The village probably dates back to Saxon times when it was known as Kirkebiruton. The name probably means ‘the farmstead or hamlet of a woman called Cyriche’. In the Doomsday Book of 1086 it was recorded as Chircheberton.

The village grew up around the Norman church of All Saints, which was built in the 12th century. The earliest parts of the present building are the tower and north aisle, which date from that time. The south aisle and chancel were added in the 13th century and the porch in the 14th century.

During the English Civil War, Kirkburton was on the edge of the conflict between the Royalist forces of the north and the Parliamentarians of the south. The village was raided by both sides and there were a number of skirmishes in the area.

In the 19th century, the population of the village grew rapidly as coal mining became a major industry in the area. There were several collieries in Kirkburton and the surrounding villages, the last of which closed in the 1980s.

The village was served by a railway station on the Manchester, Sheffield and Lincolnshire Railway (MS&LR) between 1841 and 1955.

Kirkburton was originally a township in the ancient ecclesiastical parish of Thurstonland in the wapentake of Agbrigg. In 1866 it became a civil parish in its own right. In 1937 the civil parish was merged with that of Thurstonland to form the new civil parish of Kirkburton and Thurstonland.

The parish council has sixteen members elected from four wards.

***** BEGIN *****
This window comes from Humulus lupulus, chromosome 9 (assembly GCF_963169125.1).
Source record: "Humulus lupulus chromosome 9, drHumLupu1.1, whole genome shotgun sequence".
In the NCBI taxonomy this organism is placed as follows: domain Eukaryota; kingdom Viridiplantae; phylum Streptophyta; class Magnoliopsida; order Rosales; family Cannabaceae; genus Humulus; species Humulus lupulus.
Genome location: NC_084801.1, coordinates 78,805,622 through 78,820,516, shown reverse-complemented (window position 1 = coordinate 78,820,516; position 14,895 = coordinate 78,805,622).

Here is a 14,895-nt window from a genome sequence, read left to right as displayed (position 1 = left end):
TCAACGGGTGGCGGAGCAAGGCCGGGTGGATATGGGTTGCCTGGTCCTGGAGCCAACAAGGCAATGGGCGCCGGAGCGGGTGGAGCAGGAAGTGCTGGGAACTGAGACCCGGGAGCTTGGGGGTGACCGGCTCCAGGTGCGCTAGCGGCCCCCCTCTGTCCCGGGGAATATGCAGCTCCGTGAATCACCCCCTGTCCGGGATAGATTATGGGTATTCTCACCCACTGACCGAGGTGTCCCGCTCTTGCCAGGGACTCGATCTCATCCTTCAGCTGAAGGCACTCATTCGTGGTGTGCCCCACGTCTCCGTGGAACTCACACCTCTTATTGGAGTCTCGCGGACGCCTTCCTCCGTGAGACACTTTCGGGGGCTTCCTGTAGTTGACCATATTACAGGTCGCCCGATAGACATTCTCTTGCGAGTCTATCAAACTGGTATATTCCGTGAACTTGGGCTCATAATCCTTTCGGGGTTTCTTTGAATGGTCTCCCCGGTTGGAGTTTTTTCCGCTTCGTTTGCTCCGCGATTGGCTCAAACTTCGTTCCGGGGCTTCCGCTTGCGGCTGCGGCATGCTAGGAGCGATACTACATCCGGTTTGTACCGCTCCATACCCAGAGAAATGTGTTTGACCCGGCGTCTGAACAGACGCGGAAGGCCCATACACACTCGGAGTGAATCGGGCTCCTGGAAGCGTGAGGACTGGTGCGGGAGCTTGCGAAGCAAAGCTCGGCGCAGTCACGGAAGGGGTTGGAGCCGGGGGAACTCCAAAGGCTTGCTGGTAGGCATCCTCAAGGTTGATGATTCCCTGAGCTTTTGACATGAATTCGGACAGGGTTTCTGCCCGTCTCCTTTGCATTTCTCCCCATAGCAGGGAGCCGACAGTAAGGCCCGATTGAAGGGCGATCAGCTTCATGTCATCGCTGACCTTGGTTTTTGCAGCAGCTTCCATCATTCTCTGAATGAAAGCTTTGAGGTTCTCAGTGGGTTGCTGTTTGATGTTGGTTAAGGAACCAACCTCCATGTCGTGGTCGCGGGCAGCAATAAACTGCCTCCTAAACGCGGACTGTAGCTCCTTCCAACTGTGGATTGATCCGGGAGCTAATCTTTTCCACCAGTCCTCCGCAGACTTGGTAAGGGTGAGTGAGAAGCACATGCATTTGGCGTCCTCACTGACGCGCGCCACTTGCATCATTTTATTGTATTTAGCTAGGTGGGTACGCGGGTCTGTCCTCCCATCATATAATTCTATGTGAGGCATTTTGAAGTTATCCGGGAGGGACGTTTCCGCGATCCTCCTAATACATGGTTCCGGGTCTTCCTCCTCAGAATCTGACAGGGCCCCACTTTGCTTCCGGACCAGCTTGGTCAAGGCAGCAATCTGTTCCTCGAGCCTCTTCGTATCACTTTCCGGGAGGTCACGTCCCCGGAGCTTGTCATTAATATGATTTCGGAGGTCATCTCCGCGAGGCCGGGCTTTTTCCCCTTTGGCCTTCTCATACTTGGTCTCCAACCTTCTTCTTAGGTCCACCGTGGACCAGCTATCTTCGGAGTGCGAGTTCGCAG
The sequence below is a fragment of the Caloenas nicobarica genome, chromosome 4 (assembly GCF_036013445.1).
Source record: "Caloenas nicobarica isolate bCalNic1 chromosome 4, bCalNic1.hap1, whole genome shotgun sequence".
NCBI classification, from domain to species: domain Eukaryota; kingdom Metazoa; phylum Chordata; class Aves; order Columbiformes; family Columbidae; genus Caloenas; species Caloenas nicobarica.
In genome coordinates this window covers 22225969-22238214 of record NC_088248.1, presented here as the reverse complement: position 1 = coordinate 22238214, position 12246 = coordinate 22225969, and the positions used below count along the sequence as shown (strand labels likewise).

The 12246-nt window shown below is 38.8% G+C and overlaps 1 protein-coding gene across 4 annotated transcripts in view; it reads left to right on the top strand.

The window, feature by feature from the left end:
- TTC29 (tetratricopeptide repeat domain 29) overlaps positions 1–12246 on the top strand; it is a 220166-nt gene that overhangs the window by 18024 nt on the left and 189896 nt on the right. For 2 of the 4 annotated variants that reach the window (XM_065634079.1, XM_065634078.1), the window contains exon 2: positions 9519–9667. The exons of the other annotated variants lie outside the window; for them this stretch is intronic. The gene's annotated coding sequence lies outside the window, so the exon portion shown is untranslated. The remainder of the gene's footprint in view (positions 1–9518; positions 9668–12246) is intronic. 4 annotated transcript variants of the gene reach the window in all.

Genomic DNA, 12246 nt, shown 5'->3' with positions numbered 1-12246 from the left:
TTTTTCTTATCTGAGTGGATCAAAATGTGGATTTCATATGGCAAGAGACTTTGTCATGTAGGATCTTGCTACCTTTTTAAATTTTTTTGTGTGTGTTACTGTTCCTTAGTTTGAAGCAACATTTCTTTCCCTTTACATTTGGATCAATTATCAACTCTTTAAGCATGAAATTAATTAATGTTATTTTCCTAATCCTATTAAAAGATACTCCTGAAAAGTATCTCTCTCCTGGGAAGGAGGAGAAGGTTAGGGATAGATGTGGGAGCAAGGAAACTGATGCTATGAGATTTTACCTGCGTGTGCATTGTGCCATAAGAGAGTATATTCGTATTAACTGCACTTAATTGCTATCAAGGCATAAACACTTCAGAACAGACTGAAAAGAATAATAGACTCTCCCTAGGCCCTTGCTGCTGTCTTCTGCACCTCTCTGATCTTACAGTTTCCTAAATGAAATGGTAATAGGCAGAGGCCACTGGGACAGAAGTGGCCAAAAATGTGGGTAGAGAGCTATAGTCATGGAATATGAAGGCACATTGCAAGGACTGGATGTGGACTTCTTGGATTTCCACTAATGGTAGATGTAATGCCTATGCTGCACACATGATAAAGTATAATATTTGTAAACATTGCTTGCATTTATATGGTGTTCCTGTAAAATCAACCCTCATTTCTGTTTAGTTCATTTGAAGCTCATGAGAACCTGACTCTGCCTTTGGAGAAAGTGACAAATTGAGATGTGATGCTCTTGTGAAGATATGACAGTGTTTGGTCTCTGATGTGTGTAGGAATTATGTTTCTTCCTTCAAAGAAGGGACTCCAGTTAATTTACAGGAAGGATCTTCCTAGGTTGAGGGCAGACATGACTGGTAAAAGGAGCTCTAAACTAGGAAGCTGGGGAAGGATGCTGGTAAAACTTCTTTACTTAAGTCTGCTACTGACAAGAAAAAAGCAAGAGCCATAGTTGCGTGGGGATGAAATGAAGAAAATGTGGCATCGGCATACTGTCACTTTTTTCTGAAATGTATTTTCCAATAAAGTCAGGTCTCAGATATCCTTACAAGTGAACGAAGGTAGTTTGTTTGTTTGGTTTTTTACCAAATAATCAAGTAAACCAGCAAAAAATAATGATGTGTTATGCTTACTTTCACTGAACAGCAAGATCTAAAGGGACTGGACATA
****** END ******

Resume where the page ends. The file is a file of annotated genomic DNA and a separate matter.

Kirkburton is part of the parliamentary constituency of Colne Valley which has been represented by Thelma Walker of the Labour Party since 2017, after being represented by Jason McCartney of the Conservative Party from 2010 to 2017.

Vacation in Kirkburton

Kirkburton is a picturesque small town located in the county of Yorkshire, England. Although it is relatively unknown to most tourists, Kirkburton is actually a great vacation destination, offering a variety of activities and attractions for visitors to enjoy.

For history buffs, Kirkburton is home to the 12th century Kirkburton Castle, which was once inhabited by the de Lacy family. The castle is now in ruins, but it is still an impressive sight. Visitors can also take a stroll through the town’s medieval streets, which are lined with halftimbered houses.

If you’re looking for a more active vacation, Kirkburton is also a great place for hiking and cycling. The town is situated on the edge of the Yorkshire Dales, making it the perfect base for exploring this beautiful region of England. There are a number of marked trails in the area, and Kirkburton also has its own cycle path, which links the town to nearby Huddersfield.

In addition to its natural attractions, Kirkburton also has a number of excellent pubs and restaurants, as well as a couple of shops selling local produce. The town is also home to a weekly farmers’ market, where you can buy fresh produce and other goodies direct from the producers.

So, if you’re looking for a relaxed and charming vacation destination, be sure to add Kirkburton to your list. You won’t be disappointed!